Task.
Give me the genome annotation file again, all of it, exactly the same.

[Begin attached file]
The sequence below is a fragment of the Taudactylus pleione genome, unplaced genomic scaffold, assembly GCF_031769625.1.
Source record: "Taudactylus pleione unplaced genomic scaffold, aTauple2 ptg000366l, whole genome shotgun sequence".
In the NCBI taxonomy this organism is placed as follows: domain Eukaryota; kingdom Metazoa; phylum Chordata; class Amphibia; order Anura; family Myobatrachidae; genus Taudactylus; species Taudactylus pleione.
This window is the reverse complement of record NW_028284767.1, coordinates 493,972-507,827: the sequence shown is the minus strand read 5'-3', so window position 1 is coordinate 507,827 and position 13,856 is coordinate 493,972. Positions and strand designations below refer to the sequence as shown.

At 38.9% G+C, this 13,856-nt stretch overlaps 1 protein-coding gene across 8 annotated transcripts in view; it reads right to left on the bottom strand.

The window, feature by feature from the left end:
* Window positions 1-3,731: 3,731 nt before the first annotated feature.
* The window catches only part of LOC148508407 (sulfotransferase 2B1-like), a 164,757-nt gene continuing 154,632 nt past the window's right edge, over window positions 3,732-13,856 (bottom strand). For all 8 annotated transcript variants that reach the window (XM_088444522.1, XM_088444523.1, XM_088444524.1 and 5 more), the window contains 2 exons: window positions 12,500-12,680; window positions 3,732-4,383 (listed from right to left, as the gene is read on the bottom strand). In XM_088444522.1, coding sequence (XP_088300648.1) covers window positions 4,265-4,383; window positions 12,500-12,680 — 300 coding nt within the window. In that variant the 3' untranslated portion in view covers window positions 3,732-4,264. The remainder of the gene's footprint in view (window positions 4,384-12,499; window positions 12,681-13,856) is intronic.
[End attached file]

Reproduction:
The sequence below is a fragment of the Taudactylus pleione genome, unplaced genomic scaffold, assembly GCF_031769625.1.
Source record: "Taudactylus pleione unplaced genomic scaffold, aTauple2 ptg000366l, whole genome shotgun sequence".
In the NCBI taxonomy this organism is placed as follows: domain Eukaryota; kingdom Metazoa; phylum Chordata; class Amphibia; order Anura; family Myobatrachidae; genus Taudactylus; species Taudactylus pleione.
This window is the reverse complement of record NW_028284767.1, coordinates 493,972-507,827: the sequence shown is the minus strand read 5'-3', so window position 1 is coordinate 507,827 and position 13,856 is coordinate 493,972. Positions and strand designations below refer to the sequence as shown.

At 38.9% G+C, this 13,856-nt stretch overlaps 1 protein-coding gene across 8 annotated transcripts in view; it reads right to left on the bottom strand.

The window, feature by feature from the left end:
* Window positions 1-3,731: 3,731 nt before the first annotated feature.
* The window catches only part of LOC148508407 (sulfotransferase 2B1-like), a 164,757-nt gene continuing 154,632 nt past the window's right edge, over window positions 3,732-13,856 (bottom strand). For all 8 annotated transcript variants that reach the window (XM_088444522.1, XM_088444523.1, XM_088444524.1 and 5 more), the window contains 2 exons: window positions 12,500-12,680; window positions 3,732-4,383 (listed from right to left, as the gene is read on the bottom strand). In XM_088444522.1, coding sequence (XP_088300648.1) covers window positions 4,265-4,383; window positions 12,500-12,680 — 300 coding nt within the window. In that variant the 3' untranslated portion in view covers window positions 3,732-4,264. The remainder of the gene's footprint in view (window positions 4,384-12,499; window positions 12,681-13,856) is intronic.